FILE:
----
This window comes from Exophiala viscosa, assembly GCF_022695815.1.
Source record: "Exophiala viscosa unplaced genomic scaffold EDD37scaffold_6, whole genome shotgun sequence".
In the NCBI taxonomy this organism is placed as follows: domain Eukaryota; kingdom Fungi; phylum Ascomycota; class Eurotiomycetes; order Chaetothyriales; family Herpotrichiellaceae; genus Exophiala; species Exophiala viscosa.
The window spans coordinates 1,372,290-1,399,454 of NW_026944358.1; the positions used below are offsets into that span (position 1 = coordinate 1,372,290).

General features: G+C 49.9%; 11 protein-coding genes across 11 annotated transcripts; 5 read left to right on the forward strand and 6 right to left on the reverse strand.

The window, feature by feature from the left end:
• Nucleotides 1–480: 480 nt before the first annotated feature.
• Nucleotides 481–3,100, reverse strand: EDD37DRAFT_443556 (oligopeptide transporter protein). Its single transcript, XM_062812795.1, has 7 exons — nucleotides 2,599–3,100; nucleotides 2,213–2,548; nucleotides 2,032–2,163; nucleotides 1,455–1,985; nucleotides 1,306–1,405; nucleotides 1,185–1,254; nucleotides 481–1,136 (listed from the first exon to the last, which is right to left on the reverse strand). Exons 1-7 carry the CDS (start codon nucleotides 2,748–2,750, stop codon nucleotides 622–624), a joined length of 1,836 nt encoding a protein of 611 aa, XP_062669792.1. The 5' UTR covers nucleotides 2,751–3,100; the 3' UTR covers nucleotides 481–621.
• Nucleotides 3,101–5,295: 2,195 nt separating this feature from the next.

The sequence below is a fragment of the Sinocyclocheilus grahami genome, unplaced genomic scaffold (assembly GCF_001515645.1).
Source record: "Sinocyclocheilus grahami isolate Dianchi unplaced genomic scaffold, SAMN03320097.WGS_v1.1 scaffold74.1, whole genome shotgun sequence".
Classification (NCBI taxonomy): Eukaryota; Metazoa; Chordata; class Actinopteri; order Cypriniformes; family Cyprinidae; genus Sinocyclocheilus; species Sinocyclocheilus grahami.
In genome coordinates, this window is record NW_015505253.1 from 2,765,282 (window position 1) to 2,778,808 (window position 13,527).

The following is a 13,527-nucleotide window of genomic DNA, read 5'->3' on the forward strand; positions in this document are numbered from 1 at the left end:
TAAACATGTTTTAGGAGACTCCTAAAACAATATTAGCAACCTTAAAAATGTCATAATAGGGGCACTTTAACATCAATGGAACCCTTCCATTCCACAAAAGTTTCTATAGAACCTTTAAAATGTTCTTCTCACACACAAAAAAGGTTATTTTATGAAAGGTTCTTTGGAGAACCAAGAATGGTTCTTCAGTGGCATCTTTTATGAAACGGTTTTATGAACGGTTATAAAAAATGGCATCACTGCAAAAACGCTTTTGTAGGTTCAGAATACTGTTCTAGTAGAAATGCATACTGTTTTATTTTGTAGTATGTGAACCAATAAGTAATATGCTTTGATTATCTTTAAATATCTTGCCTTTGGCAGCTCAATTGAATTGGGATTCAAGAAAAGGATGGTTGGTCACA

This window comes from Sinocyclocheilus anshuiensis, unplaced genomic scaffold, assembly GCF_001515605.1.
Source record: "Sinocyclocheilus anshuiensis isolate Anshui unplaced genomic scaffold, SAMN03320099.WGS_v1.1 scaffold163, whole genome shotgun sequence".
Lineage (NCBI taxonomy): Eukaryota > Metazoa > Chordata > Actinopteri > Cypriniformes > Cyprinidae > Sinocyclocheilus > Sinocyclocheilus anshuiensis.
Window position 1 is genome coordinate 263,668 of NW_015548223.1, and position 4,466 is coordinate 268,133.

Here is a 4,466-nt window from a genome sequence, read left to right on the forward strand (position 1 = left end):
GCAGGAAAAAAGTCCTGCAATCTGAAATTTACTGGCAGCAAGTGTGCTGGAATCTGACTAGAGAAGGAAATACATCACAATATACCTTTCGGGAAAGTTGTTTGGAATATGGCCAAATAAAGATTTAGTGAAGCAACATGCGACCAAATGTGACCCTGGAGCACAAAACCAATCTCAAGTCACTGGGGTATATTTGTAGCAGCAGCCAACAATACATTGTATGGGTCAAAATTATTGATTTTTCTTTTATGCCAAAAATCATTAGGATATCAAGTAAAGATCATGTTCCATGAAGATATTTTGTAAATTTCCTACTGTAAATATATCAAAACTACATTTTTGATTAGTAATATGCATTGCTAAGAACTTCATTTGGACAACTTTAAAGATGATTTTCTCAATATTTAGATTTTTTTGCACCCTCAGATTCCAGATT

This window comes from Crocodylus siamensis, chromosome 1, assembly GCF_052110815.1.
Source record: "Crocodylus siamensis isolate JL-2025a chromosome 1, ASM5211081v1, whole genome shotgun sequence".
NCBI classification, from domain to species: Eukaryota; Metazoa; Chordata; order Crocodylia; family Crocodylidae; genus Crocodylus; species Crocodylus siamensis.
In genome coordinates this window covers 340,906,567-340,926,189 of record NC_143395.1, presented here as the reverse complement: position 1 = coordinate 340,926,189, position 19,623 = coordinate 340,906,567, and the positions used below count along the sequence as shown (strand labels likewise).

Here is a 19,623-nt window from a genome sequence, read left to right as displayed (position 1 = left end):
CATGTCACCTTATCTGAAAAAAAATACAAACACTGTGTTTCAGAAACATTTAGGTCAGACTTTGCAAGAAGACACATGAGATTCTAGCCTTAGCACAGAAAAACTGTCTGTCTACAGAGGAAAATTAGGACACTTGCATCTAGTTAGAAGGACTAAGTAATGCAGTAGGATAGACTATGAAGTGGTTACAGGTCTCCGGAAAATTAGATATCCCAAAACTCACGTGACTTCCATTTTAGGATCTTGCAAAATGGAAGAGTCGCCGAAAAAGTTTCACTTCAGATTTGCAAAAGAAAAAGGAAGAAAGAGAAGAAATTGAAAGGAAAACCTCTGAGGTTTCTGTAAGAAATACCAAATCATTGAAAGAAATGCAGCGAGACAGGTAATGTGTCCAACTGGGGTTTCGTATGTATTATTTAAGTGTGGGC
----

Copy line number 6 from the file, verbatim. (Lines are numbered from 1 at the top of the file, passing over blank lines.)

The window, feature by feature from the left end: